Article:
The last few months have been BUSY, but we just finished up and I am officially a second-year medical student! I’ve recently had several people ask me what it’s like in med school – how do we spend our time and whatnot.
Sometimes it’s hard for me to imagine [remember] what life was like before school started. I know I had most weekends off, that even though I worked a lot, I still had time for writing and reading and cooking meals for myself. I know that these last few months, I studied most weekends, had no time for writing, struggled to finish one book and I hardly ever cooked for myself. When we started our block on the heart, lungs, and kidneys I got into a rhythm. I set the speed to high and settled into cruise control.
To give some perspective on what medical school is like I decided to keep track of everything I did for the last three weeks of class. Are you ready for it?
My day usually starts with my alarm going off at 5:30 am, but I have a healthy relationship with the snooze button so I don’t typically get out of bed until closer to 6:15-6:30. I am a huge fan of slow mornings and my favorite ones are when I have time to make scrambled eggs with coffee.
I’m a lecture go-er and that runs from 8-noon, [Monday-Friday]. We have 10-minute breaks between lectures and often we use this time to grab a cup of coffee, go for a walk, or stand in the sunshine right outside the auditorium door. Not everyone in my class attends and as one of our professors calls it, these students are part of “Panopto Nation”. There’s nothing wrong with choosing to watch the lecture online, people are still engaging with and learning the material, it’s just a different way of approaching school.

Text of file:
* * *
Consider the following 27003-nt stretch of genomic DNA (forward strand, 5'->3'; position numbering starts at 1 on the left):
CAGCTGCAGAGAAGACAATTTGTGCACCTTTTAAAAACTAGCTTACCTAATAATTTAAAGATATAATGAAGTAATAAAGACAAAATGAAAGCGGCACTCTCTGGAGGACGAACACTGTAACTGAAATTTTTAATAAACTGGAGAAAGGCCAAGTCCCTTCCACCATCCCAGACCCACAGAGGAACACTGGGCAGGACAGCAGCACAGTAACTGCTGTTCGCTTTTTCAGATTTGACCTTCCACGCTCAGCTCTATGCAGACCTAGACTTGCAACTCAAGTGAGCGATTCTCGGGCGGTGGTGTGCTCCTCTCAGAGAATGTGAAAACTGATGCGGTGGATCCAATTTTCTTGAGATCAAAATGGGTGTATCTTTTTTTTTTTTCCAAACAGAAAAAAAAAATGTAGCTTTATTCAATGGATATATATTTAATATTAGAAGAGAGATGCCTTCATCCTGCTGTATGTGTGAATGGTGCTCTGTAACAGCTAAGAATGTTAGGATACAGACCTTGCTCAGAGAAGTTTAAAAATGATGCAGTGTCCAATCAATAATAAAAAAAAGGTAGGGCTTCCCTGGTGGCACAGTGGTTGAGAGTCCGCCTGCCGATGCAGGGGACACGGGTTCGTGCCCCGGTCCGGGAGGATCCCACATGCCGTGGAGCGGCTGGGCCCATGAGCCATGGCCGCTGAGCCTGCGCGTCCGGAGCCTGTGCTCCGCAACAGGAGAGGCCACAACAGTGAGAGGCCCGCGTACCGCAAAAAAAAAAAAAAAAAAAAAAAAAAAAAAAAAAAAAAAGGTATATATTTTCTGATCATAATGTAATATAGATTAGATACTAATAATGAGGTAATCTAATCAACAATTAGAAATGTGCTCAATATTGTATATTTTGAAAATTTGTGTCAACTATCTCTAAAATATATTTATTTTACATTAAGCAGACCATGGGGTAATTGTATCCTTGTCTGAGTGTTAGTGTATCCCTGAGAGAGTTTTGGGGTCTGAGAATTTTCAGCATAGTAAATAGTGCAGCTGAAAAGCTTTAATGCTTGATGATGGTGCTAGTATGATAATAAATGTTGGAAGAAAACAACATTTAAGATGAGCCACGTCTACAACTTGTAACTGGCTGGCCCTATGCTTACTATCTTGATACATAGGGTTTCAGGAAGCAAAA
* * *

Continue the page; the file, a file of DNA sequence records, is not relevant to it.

Some days we have small groups instead of lecture. These are required sessions that we get questions and clinical cases for beforehand. The expectation is that we read through and come prepared for class. It’s more of a hands-on method that allows you an opportunity to see and struggle with the material in a clinical scenario.
Once a week, I go see my preceptor. She is a family medicine doc and she graciously teaches me the skills I’ll need to succeed as a real doctor. We are learning to interview, to perform a physical exam, to presenting, documenting and come up with an assessment and plan. While I’m there I usually go into the room first and talk with the patient. Then I present my findings to my preceptor and we go back into the room together. It’s awkward, I often feel unqualified and I definitely don’t know the answers. But, I’m learning and as the year has progressed it feels more natural for me to be asking the questions. I even knew some answers one day as we conveniently learned about acute mountain sickness a few hours earlier!
A bulk of the rest of my “free” time is spent studying – reading for lecture, flipping through flashcards, answering practice questions, making graphs, tables and drawing pictures in an effort to understand and learn the human body and diseases that we experience. *Spoiler alert – there’s A LOT*
However, I also try to find time for other things that make me happy like –
- Exercise: I go to my Crossfit gym and I recently trained for a half-marathon so I was attempting to run several days a week.
- Friends and Family: The good news is that I study with friends and then I usually eat dinner with my family. The friends that don’t live in Denver I talk on the phone with or we use this app called Marco Polo. You can record and send videos and the person can play them back whenever they want and as many times as they want. It has certainly made long-distance friendships easier!
- Fun: In this particular week, we hopped on our bikes on Sunday and rode to some new Denver breweries, I went to a birthday party, met some friends at a restaurant and toured my sister’s new home.
My day typically ends around 10:30-11 PM and I’m out before I get finished with one page in my book.
Med school is a strange combination of exhaustion and fun. Our limits are tested, but I don’t even presume to imagine that it won’t be more challenging [and time-consuming] when we get to residency. It’s possible to do things outside of school, but I’ve definitely had to make some tough choices. For instance, when I had an exam coming up that I wasn’t prepared for and I ended up canceling on skiing to study.
Finding the harmony between when to say “yes”, and when to say “no” is never easy, but it’s a battle worth fighting in order to preserve the bits of yourself that aren’t a doctor or student.